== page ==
CHILDREN involved in cases of abuse or neglect need a better idea of court processes, say researchers studying the 1989 Children Act.
Although the way these cases are handled is considered the "Rolls-Royce" of the child legal system, the researchers believe young people can still be badly let down.
Following the establishment of the Children Act, most judges choose to exclude children from court proceedings.
But half of the children interviewed by Warwick University researchers said they wanted to go to court, and would be happier if they were able to see for themselves what was happening.
Many of the children believed they had done something wrong because their only knowledge of court was gleaned from criminal cases shown on television.
Judith Masson, professor of law at Warwick, and her colleague Maureen Oakley sat in on 63 meetings involving children, their guardians, representatives and solicitors.
After each meeting they interviewed everyone to find out how much each had understood.
They found that guardians were generally good at establishing a rapport with the children and that children usually had a reasonable understanding of what they did. But young people were often baffled by the solicitor's role.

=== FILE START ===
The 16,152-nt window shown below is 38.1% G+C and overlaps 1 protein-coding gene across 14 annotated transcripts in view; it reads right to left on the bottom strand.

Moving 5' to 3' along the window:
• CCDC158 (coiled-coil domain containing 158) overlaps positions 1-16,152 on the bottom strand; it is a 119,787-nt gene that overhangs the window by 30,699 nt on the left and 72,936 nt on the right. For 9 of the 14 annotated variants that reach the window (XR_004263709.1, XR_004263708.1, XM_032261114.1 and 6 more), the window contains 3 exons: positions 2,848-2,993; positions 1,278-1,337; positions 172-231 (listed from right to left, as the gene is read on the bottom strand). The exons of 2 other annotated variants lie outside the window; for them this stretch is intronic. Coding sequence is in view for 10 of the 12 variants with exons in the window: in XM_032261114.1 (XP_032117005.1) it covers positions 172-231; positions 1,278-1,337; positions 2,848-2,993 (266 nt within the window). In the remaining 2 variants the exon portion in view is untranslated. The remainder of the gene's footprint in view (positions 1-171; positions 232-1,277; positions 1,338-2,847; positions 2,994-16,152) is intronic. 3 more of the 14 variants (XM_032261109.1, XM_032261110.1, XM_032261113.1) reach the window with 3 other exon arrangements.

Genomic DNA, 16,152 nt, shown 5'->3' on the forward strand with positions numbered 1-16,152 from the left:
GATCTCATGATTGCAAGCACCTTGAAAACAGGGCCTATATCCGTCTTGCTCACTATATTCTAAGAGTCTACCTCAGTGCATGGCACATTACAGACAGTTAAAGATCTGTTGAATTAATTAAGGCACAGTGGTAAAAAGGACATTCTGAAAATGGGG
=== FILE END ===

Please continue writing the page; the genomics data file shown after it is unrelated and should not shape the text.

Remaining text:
Solicitors themselves tended to have as little to do with the children as possible. "I don't have these talking-to-children skills" was a regular comment.
The researchers were particularly concerned that issues raised by the children in these meetings were not always later fully examined in court.
Many of the children they questioned wanted the chance to say something themselves to the judge. Others wanted to be there in person to hear the court's decision. Sometimes there was considerable delay before the youngsters learned what decision had been made in court.
"We thought children should be allowed to go to court if they wanted, but that the court process needed to change to accommodate them," Professor Masson said.
"The new system set up under the Children Act is clearly not meeting all children's needs. We are spending a lot of money on our court process, but it is not always working fully."
She said children needed better information about the court system. Poor information - such as a leaflet for children involved in abuse cases that showed a picture of a criminal court with police officers - helped bolster misplaced ideas that many young people held.